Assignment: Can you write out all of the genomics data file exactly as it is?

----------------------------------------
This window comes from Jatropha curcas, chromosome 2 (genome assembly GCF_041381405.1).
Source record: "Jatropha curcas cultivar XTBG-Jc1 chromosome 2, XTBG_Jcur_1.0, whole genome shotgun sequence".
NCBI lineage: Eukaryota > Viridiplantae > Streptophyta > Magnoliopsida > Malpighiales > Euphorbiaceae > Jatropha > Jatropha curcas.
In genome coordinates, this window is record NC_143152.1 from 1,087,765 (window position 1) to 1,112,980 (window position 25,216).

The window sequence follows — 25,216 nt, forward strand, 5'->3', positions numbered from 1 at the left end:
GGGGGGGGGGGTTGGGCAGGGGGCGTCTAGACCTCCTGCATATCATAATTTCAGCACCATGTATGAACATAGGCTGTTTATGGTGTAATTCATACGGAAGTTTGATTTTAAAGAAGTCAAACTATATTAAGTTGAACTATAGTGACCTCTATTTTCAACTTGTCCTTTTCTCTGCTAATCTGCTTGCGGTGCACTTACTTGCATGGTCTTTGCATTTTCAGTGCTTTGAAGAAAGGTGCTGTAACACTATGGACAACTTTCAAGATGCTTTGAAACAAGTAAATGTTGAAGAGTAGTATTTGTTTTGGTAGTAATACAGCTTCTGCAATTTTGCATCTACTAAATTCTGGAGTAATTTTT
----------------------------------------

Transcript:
This window comes from Jatropha curcas, chromosome 2 (genome assembly GCF_041381405.1).
Source record: "Jatropha curcas cultivar XTBG-Jc1 chromosome 2, XTBG_Jcur_1.0, whole genome shotgun sequence".
NCBI lineage: Eukaryota > Viridiplantae > Streptophyta > Magnoliopsida > Malpighiales > Euphorbiaceae > Jatropha > Jatropha curcas.
In genome coordinates, this window is record NC_143152.1 from 1,087,765 (window position 1) to 1,112,980 (window position 25,216).

The window sequence follows — 25,216 nt, forward strand, 5'->3', positions numbered from 1 at the left end:
GGGGGGGGGGGTTGGGCAGGGGGCGTCTAGACCTCCTGCATATCATAATTTCAGCACCATGTATGAACATAGGCTGTTTATGGTGTAATTCATACGGAAGTTTGATTTTAAAGAAGTCAAACTATATTAAGTTGAACTATAGTGACCTCTATTTTCAACTTGTCCTTTTCTCTGCTAATCTGCTTGCGGTGCACTTACTTGCATGGTCTTTGCATTTTCAGTGCTTTGAAGAAAGGTGCTGTAACACTATGGACAACTTTCAAGATGCTTTGAAACAAGTAAATGTTGAAGAGTAGTATTTGTTTTGGTAGTAATACAGCTTCTGCAATTTTGCATCTACTAAATTCTGGAGTAATTTTT